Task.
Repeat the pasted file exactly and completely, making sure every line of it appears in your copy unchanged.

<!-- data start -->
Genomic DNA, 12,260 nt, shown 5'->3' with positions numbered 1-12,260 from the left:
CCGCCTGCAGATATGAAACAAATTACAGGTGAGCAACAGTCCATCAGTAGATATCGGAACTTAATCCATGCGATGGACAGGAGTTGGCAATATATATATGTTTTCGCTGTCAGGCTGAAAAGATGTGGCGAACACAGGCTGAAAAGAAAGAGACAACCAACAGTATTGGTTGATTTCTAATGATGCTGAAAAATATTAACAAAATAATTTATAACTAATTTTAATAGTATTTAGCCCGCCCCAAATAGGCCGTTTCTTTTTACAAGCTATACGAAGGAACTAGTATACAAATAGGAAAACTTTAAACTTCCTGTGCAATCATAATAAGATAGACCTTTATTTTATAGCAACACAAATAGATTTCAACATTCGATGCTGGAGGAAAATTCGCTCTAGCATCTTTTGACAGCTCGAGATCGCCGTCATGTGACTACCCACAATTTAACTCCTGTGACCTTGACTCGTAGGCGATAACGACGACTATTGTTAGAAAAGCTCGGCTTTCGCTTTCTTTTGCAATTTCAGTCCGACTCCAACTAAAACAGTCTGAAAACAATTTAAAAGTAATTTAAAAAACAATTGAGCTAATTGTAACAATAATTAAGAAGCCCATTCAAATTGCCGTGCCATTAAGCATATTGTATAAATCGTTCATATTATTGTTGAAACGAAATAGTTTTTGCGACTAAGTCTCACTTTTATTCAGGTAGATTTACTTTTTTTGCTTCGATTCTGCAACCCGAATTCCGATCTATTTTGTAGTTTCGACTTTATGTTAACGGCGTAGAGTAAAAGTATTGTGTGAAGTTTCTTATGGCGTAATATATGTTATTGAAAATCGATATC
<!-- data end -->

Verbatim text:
Genomic DNA, 12,260 nt, shown 5'->3' with positions numbered 1-12,260 from the left:
CCGCCTGCAGATATGAAACAAATTACAGGTGAGCAACAGTCCATCAGTAGATATCGGAACTTAATCCATGCGATGGACAGGAGTTGGCAATATATATATGTTTTCGCTGTCAGGCTGAAAAGATGTGGCGAACACAGGCTGAAAAGAAAGAGACAACCAACAGTATTGGTTGATTTCTAATGATGCTGAAAAATATTAACAAAATAATTTATAACTAATTTTAATAGTATTTAGCCCGCCCCAAATAGGCCGTTTCTTTTTACAAGCTATACGAAGGAACTAGTATACAAATAGGAAAACTTTAAACTTCCTGTGCAATCATAATAAGATAGACCTTTATTTTATAGCAACACAAATAGATTTCAACATTCGATGCTGGAGGAAAATTCGCTCTAGCATCTTTTGACAGCTCGAGATCGCCGTCATGTGACTACCCACAATTTAACTCCTGTGACCTTGACTCGTAGGCGATAACGACGACTATTGTTAGAAAAGCTCGGCTTTCGCTTTCTTTTGCAATTTCAGTCCGACTCCAACTAAAACAGTCTGAAAACAATTTAAAAGTAATTTAAAAAACAATTGAGCTAATTGTAACAATAATTAAGAAGCCCATTCAAATTGCCGTGCCATTAAGCATATTGTATAAATCGTTCATATTATTGTTGAAACGAAATAGTTTTTGCGACTAAGTCTCACTTTTATTCAGGTAGATTTACTTTTTTTGCTTCGATTCTGCAACCCGAATTCCGATCTATTTTGTAGTTTCGACTTTATGTTAACGGCGTAGAGTAAAAGTATTGTGTGAAGTTTCTTATGGCGTAATATATGTTATTGAAAATCGATATC